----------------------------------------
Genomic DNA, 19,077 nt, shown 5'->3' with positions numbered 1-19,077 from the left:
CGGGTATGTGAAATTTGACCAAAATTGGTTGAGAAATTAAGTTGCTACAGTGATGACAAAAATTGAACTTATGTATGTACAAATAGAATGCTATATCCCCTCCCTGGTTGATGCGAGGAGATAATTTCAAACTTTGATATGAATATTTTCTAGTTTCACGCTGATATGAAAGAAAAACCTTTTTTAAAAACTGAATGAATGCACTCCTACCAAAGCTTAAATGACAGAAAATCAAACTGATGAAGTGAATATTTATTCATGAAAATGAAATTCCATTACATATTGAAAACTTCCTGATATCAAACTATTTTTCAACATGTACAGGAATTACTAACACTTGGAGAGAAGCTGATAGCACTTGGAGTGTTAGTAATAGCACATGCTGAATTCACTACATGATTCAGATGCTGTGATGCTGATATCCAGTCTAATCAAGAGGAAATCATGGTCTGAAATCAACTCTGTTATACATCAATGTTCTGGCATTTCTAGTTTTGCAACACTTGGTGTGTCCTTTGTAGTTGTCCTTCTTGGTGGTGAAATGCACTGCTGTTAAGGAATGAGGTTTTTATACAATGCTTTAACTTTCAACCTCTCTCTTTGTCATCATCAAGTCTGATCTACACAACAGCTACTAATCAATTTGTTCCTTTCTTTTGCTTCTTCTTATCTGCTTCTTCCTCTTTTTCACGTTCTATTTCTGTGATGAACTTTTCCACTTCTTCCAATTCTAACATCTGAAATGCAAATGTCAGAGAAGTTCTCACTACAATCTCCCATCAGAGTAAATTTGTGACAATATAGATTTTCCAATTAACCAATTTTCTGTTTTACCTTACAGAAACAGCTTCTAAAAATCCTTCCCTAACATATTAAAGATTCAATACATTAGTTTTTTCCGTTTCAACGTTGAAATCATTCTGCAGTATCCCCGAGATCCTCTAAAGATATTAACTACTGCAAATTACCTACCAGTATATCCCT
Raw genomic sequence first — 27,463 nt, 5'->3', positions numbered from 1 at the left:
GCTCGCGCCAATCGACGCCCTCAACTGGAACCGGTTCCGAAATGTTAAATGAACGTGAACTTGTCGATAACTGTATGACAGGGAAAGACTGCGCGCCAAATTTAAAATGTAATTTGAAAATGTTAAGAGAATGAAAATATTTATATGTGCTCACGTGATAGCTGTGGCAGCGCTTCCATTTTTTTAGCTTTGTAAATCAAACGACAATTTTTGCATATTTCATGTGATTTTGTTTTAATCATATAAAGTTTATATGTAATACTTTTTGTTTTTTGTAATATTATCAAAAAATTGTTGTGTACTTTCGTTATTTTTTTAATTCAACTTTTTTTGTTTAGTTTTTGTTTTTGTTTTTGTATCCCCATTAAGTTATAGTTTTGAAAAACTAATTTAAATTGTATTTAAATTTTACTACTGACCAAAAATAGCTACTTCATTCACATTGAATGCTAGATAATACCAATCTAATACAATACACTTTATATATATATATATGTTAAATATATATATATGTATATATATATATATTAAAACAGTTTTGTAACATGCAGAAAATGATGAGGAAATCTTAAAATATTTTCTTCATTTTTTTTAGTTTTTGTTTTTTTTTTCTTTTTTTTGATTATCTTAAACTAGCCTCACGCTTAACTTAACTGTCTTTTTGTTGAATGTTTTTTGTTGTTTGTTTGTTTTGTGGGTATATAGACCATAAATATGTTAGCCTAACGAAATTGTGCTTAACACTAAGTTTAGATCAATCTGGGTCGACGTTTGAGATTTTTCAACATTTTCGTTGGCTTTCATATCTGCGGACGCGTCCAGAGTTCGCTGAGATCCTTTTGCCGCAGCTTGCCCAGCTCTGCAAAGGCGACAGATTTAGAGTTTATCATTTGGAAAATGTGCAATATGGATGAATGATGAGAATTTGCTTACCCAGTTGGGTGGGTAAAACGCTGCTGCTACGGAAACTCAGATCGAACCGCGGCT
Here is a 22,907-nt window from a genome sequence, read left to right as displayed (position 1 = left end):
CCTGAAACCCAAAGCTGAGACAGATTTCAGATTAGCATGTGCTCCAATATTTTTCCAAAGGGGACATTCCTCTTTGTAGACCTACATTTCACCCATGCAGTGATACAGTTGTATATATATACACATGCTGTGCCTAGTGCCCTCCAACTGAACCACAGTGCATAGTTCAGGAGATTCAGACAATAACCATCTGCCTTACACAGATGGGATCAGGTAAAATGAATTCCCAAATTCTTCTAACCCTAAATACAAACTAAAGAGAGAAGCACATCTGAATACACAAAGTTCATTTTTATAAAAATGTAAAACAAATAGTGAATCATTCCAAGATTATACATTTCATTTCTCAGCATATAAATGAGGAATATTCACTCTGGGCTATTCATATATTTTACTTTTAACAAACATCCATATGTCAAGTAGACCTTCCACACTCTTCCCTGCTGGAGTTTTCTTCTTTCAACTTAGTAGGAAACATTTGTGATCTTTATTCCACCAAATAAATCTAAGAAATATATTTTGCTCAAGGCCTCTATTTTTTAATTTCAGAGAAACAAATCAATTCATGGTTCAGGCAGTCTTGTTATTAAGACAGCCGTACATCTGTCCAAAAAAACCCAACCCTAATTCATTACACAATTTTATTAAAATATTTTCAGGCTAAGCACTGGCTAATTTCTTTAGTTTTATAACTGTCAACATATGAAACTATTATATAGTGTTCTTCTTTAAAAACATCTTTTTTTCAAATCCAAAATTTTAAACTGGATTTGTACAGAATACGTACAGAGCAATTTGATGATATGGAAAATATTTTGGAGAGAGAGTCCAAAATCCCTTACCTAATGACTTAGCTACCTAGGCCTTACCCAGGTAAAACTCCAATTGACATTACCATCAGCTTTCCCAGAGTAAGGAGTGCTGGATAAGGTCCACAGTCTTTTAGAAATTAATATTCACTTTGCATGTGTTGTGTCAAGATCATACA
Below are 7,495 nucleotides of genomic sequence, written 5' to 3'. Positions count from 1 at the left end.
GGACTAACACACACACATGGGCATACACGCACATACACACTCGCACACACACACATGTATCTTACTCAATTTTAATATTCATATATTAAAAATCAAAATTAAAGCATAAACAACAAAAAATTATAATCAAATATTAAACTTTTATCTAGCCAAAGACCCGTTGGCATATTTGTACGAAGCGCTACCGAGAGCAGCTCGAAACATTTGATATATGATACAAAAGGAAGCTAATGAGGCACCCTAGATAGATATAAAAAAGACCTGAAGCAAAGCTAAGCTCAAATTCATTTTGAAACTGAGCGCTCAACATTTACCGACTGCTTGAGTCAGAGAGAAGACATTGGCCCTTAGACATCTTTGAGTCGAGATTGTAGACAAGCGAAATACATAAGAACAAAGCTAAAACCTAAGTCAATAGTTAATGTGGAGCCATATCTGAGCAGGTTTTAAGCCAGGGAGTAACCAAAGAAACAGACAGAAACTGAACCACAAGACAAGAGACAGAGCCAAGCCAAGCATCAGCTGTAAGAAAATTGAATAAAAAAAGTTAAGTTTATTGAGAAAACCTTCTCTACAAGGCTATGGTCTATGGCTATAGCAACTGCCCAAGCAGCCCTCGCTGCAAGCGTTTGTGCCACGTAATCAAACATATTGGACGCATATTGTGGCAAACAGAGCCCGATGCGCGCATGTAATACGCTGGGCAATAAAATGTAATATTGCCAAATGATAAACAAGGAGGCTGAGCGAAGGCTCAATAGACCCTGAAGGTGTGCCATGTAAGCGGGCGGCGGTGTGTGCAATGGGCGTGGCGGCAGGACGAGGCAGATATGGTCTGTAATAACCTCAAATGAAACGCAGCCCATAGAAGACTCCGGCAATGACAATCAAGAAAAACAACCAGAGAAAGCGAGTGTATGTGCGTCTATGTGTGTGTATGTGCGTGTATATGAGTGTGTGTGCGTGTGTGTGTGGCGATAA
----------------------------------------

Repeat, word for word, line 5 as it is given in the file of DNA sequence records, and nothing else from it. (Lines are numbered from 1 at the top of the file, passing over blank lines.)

Here is a 22,907-nt window from a genome sequence, read left to right as displayed (position 1 = left end):